Throughout its 50-year history, the University of Nebraska-Lincoln's Department of Computer Science and Engineering has spread across both the College of Arts and Sciences and the College of Engineering.
A plan to consolidate UNL's computer science, computer engineering, software engineering and other technology-centric programs under a single banner within the College of Engineering is in the works, however.
The proposal for an interdisciplinary "School of Computing" would help the College of Engineering meet its goal of becoming "a top-50 college within 10 years" by growing student enrollment, attracting new faculty and securing new research funding, the university said.
Administrators said the new school would also help UNL meet increased workforce demand for college graduates with computing skills, and fill jobs the Nebraska Department of Labor deems "H3" — high-skill, high-demand and high-wage.
Chancellor Ronnie Green will announce the new school during his State of the University address Friday morning. The annual look back and look forward, scheduled for 10:30 a.m. at Nebraska Innovation Campus, will also feature the public debut of UNL's N2025 strategic plan.
But the work to elevate the Department of Computer Science and Engineering into a more-prominent School of Computing has been ongoing parallel to other efforts to grow the College of Engineering.
In a memorandum of understanding (MOU) approved by department faculty and signed off on by Green and other administrators last June, UNL outlined the steps the university will move through to establish its newest school.
Chief among them: “To realize a (School of Computing) at UNL first requires addressing the short-term needs, including: resolving faculty salary inversions in order to help retain and recruit faculty."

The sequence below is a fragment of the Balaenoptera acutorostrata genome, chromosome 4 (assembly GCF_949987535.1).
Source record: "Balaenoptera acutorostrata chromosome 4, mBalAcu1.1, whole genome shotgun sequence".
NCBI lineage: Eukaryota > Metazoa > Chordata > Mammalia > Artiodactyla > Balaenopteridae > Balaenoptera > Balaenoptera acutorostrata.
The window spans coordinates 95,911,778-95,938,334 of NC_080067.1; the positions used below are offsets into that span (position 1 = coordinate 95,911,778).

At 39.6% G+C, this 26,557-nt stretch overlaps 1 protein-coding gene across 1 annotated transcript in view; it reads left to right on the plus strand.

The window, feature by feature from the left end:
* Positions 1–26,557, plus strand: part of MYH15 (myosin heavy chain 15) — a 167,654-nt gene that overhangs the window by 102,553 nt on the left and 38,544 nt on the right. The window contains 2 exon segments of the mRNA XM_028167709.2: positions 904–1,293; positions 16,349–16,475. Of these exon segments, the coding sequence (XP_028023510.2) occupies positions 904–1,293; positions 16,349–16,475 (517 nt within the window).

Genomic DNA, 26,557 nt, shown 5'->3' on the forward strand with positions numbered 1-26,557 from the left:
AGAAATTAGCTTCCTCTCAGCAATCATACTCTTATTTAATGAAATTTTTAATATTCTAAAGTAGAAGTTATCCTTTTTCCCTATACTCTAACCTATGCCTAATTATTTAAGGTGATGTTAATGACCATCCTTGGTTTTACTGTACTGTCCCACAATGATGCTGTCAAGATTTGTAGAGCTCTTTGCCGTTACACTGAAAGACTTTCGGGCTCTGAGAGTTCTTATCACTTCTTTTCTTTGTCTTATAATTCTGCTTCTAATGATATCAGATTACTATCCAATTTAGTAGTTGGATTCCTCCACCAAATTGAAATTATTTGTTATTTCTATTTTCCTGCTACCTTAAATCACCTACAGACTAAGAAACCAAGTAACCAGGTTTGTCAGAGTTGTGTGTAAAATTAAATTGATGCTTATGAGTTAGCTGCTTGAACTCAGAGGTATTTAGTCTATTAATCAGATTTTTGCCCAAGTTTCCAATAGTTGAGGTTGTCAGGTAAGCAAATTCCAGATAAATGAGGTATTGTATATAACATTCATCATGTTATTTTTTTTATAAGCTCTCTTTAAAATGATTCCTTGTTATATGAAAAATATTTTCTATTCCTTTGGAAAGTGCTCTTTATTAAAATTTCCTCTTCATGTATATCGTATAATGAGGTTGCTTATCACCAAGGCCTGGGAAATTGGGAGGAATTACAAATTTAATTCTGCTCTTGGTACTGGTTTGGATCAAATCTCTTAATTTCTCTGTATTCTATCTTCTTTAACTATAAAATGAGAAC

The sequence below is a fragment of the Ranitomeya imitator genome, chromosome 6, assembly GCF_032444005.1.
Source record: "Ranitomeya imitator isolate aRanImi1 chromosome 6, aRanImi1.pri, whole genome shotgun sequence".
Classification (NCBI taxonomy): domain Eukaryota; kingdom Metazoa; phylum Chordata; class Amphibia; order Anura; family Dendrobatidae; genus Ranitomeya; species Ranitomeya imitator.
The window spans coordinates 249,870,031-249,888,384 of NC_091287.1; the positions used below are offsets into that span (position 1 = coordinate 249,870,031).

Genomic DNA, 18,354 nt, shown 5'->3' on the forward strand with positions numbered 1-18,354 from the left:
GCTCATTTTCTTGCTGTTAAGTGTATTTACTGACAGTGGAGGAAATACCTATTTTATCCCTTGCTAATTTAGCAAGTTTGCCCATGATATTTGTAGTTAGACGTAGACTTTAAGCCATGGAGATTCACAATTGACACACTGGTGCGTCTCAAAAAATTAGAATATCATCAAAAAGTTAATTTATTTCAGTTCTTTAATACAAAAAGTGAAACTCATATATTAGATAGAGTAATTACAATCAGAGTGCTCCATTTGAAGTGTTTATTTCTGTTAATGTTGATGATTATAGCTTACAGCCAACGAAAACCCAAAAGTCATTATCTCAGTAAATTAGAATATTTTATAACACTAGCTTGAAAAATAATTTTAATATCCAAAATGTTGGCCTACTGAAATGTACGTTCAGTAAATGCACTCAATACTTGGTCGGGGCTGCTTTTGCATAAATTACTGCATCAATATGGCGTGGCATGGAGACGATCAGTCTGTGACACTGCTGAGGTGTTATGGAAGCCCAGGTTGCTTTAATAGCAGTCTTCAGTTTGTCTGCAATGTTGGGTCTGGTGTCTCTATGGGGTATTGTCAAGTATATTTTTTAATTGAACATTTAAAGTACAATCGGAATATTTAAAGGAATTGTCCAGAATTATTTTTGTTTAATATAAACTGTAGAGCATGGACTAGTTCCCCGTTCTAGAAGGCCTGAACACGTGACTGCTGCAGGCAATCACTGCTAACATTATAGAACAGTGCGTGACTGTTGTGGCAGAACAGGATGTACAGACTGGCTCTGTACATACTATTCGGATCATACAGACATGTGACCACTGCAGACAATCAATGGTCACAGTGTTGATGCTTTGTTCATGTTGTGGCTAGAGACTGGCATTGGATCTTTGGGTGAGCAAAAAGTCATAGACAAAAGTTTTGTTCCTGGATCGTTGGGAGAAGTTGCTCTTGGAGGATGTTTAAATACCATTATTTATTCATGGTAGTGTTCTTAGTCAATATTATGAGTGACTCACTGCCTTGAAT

Luring and keeping talented computer science and engineering faculty at the state's flagship university campus has been a problem UNL has wrestled with for years, said chief of staff Mike Zeleny, as those individuals may be recruited to another university or take a job in the private sector.
As a start toward remedying the issue, UNL awarded pay raises to 32 faculty in the Department of Computer Science and Engineering last year, bringing the average pay for employees in the department from about $101,000 to $115,000, according to Board of Regents documents.
"The salary is based on the market," Zeleny said. "We took a proactive approach to improving some of those salaries as kind of a first step."
The MOU guiding the project also recommends the establishment of a fundraising program to find "high-profile donors to create a quantum-leap increase in the resources and visibility" of the computing school, as well as developing new facilities that could become its home.
Zeleny said there are no immediate plans to move the programs included in the proposed School of Computing under a single, physical roof. The MOU recommends the school "have sufficient, co-located space to support research, teaching and outreach" by 2024.
The timeline for creating the new school is also flexible.
While a proposal was supposed to go before UNL's Academic Planning Committee last fall, that was pushed back to this spring. If approved by the shared governance committee, the School of Computing plan could go before regents in late summer or early fall.
The new school proposal comes as the College of Engineering embarks on several initiatives designed to raise its stature among the Big Ten Plus Engineering Consortium, which features top programs from the University of Illinois, University of Michigan and Purdue University, as well as non-Big Ten members MIT, Carnegie Mellon and Stanford.
Moving all of the computing students and faculty into the college would create immediate growth toward Dean Lance Pérez's goal of increasing enrollment from 3,200 undergraduate students this year to 5,000 by 2027.
Financial commitments totaling $150 million from state and private sources will pay for new learning and research spaces in Nebraska Hall and build the new Kiewit Hall at 17th and Vine streets, which the college expects will also foster growth.
Speaking to regents last year, Pérez indicated the college was attacking its ambitious plans for growth on several fronts simultaneously, particularly as it seeks to respond to double-digit percentage growth in information technology-related job needs in the state over the next several years.
"We've had to respond to that, because it is a market," he said of the need to pay more to faculty at the time, "and, if we want to get the kind of faculty talent, we need to drive this economic growth. We have to play in that market."